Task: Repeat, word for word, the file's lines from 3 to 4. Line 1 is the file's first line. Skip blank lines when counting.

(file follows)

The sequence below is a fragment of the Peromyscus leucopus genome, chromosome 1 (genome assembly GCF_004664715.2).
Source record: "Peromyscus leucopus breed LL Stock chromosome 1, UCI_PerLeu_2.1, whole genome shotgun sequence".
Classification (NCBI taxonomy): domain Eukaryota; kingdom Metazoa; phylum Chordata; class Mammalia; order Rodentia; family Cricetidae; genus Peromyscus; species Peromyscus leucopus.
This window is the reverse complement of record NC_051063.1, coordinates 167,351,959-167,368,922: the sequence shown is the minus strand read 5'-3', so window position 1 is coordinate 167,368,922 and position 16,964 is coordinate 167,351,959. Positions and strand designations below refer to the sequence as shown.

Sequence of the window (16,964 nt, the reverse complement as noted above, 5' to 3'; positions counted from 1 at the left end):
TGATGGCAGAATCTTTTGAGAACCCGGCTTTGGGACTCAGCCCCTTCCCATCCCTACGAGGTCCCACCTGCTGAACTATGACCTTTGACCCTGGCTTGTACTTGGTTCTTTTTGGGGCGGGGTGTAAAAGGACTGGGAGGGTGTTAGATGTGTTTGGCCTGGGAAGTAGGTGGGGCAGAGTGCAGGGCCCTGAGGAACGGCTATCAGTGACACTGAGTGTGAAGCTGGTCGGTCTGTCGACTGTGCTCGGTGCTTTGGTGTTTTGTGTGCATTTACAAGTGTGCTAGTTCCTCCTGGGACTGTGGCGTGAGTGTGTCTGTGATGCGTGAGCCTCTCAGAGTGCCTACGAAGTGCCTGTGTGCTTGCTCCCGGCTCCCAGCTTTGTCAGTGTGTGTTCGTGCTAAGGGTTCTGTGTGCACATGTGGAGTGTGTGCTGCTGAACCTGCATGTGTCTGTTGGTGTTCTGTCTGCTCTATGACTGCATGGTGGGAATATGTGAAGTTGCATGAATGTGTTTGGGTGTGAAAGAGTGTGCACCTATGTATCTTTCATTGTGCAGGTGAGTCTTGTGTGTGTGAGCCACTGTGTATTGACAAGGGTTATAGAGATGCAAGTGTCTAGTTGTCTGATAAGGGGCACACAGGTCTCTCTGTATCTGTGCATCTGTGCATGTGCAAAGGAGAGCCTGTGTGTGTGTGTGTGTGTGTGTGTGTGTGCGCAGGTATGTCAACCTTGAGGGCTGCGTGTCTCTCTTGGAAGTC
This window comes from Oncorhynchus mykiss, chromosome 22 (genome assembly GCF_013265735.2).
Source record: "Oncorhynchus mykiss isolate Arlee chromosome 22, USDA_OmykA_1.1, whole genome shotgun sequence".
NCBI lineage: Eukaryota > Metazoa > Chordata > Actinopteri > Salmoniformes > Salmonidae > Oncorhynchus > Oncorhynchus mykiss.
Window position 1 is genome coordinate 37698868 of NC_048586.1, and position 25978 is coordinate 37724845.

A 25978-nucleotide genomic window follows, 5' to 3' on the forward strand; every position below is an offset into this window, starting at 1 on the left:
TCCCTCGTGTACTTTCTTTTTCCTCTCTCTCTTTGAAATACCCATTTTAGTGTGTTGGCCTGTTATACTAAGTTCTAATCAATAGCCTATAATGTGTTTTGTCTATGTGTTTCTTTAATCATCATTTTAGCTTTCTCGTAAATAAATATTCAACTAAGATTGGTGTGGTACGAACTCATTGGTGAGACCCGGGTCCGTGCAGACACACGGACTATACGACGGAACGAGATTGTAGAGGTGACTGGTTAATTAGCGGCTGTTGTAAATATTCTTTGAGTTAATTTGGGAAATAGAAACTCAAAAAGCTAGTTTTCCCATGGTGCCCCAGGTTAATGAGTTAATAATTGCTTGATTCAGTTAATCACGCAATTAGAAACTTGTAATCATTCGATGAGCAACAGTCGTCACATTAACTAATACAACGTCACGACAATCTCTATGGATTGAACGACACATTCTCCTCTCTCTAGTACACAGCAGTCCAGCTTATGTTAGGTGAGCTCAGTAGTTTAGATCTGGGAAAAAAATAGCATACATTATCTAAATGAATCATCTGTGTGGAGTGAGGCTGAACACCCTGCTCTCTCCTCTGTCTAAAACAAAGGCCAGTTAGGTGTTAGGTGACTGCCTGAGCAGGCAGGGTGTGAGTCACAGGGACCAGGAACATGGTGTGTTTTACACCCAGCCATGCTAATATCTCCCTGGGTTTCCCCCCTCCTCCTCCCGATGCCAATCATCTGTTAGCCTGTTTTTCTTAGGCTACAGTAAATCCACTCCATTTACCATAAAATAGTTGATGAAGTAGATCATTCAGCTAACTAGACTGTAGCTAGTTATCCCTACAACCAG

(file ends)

Classification (NCBI taxonomy): domain Eukaryota; kingdom Metazoa; phylum Chordata; class Mammalia; order Rodentia; family Cricetidae; genus Peromyscus; species Peromyscus leucopus.
This window is the reverse complement of record NC_051063.1, coordinates 167,351,959-167,368,922: the sequence shown is the minus strand read 5'-3', so window position 1 is coordinate 167,368,922 and position 16,964 is coordinate 167,351,959. Positions and strand designations below refer to the sequence as shown.